Home > Link, Microsoft SQL Server, MSBI, Optimization, Query, Script, SQL Mentalist, SQL PraRup, SQL Query, SQL Server, Technology,, Vishal Pawar > BISQL – Laymen to SQL Developer # 39 – Recovery Techniques #2 – Deferred Update, Immediate Update

BISQL – Laymen to SQL Developer # 39 – Recovery Techniques #2 – Deferred Update, Immediate Update

Hi Folks,

This post is part of Series Database Management Systems

Currently running topic for this series is listed as below :

Series of Database Management Systems

>>Chapter 1 : DBMS [Database Management Systems]

>>Chapter 2 : Database Core Concepts and  Applications

>>Chapter 3 : Record Storage and Primary File Organization

>>Chapter 4 : Index Structures of Files

>>Chapter 5 : Entity-Relationship Model

>>Chapter 6 : Relational Algebra

>>Chapter 7 : SQL

>>Chapter 8 : Functional Dependencies and  Normalization For Relational Databases

>>Chapter 9 : Transaction Processing

>>Chapter 10 : Concurrency Control Techniques

>>Chapter 11 : Recovery Techniques<You are Here>

Continuing from my previous post on this series.

We are going to Cover the Following Points in this article

  • Deferred Update
  • Immediate Update

Deferred Update

It defers or postpones any actual updates to the database until the transaction completes its execution successfully, and reaches its commit point. During transaction execution the updates are recorded only in the log and in each buffer. After the transaction reaches its commit point, the log is force written to the disk, i.e., the updates are recorded in the database. If a transaction fails before it reaches the commit point, there is no need to undo any operations, any how changes are not updated to db, so no undoing is required, and i.e. the information on the log is simply ignored. REDO is needed in case the system fails after a transaction commits, but before all the changes are recorded in the database on disk [after a failure has occurred, the recovery sub system consults the log to determine which transactions need to be redone]. Transaction Ti needs to be redone if and only if the log contains both the record <Ti Start> and the record <Ti commit>. Thus information in the log is used in restoring the system to a previous consistent state.

Hence it is also known as No-undo/redo algorithm. E.g.: consider a transaction t1 that transfers

Rs.50 from account A to account B. This is defined as follows:

T0: read (A)

log database

T0: read (A) <T0 START> A:=A-50 <t0.A.950> Write (A) <T0.B.2050> Read (B) <T0.commit> Write (B) A=950

B=2050

Let t1 be a transaction that withdraws R.100 from account C, defined as

T1:read© <T1.SAR> C:C-100 <T1.c.60> Write(C) <T1.commit> (C=100 C=600

Before execution consider the values for A.B.C were Rs.1000 Rs.2000 and

Rs. 700 respectively.

Now let us assume that system crash occurs just after the step write (C) of transaction T1,.i.e., the log at the time of the crash is shown in the fig.

<T0.START>

<T0.A.950>

<T0.B.2050>

<T0.commit>

<T1.START>

<T1.C.600>

When the system comes back up, the operation read <T0> is performed. Since the record <T0 commit>appears in the log on the disk. After this operation is executed, the values of accounts A and B are Rs950 and Rs.2050. The value of account C remains Rs.700; due to incomplete transaction T1 can be deleted from the log.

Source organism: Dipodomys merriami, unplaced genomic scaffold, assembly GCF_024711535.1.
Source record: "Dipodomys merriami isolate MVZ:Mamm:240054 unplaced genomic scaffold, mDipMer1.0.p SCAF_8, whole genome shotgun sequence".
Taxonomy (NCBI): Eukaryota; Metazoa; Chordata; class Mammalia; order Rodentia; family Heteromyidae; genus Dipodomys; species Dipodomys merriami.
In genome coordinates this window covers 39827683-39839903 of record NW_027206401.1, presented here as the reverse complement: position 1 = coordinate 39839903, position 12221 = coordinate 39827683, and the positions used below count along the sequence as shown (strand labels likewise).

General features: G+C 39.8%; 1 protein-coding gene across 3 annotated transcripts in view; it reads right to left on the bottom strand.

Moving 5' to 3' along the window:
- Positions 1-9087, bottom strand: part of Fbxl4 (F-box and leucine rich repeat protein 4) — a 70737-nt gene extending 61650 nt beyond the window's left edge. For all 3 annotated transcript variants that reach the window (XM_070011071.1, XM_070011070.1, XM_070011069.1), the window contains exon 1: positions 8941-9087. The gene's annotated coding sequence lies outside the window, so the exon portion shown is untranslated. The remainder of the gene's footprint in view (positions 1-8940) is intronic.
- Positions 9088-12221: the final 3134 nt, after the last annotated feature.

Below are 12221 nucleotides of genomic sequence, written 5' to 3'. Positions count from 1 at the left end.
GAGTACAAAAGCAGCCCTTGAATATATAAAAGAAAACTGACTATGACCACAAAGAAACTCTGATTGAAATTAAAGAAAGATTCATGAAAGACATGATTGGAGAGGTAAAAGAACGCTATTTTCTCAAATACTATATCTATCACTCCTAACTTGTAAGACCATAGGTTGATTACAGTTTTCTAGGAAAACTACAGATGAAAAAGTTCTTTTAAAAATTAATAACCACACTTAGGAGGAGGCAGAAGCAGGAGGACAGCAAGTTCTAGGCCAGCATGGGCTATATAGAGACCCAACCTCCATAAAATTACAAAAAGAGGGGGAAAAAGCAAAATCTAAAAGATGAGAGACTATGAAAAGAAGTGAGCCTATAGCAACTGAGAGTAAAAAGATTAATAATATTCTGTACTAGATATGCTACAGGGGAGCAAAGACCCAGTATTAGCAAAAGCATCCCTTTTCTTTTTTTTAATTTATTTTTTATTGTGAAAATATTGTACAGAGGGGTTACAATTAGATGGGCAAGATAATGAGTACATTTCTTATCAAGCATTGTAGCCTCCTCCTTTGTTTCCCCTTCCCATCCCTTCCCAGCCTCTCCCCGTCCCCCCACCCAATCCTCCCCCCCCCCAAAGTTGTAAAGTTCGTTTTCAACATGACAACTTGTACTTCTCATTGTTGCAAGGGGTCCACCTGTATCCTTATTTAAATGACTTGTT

Immediate Update

In this method updates are applied to the database without waiting to reach the commit point i.e. when a transaction issues an update command, the database can be updated immediately. An updated operation must be recorded in the log before it is applied to the database. If transaction fails after recording some changes in db, but before reaching its commit point, the effect of the transaction on the database must be undone (rolled back). We have to redo the already updated operation and undo (transactions must be rolled back) the effects of uncommitted transactions. So in the case of immediate update technique, both undo and redo operations are required during recovery. Hence immediate update technique is known as UNDO/REDO algorithm.

Now we shall take up the algorithm for UNDO/REDO scheme.

Step1. Redo all transactions for which the log has both start and commit entries.

Step2. Undo all transactions for which the log has start entry but no

commit entry.

· Undo (Ti) restores the value of all data items updated by transaction Ti to the old values.

· Redo (Ti) set the value of all data items updated by transaction (Ti) to the new values.

After a failure has occurred, the recovery scheme consults the log to determine which transactions need to be undone and which need to be redone. This classification of transaction is accomplished as follows:

· Transaction Ti needs to be undone if the log contains the record <Ti start> but does not contain the record <Ti commit>

· Transaction Ti needs to be redone if the log contains both the records

<Ti start> and the record <Ti commit>. Changes made by the transactions are stored back to database.

E.g. Immediate update:

In which the actual updates take place to both the database and the log as a result of execution of T0 and T1.

Lot Database

<T0 START>

<T0.S.1000.950>

<T0.B.2000.2050>

<T0 CP, OT?>

t1.START>

<T1.C.700.600>

<T1 COMMIT>

A=950

B=2050

C=600

Here assume that the crash occurs just after the statement.

<T1.C.700.600> but before <T1 commit> (i.e. before commit of T1)

When the system comes back up, two recovery actions have to be taken. The operation undo (T1) must be performed because only <T1START> is existing in the log, but there is no <T1 commit>record.

The operation redo<T0>must be performed since the log contains both the records.

<TO START> and <TO commit>

Hope you will like Series of Database Management Systems series !

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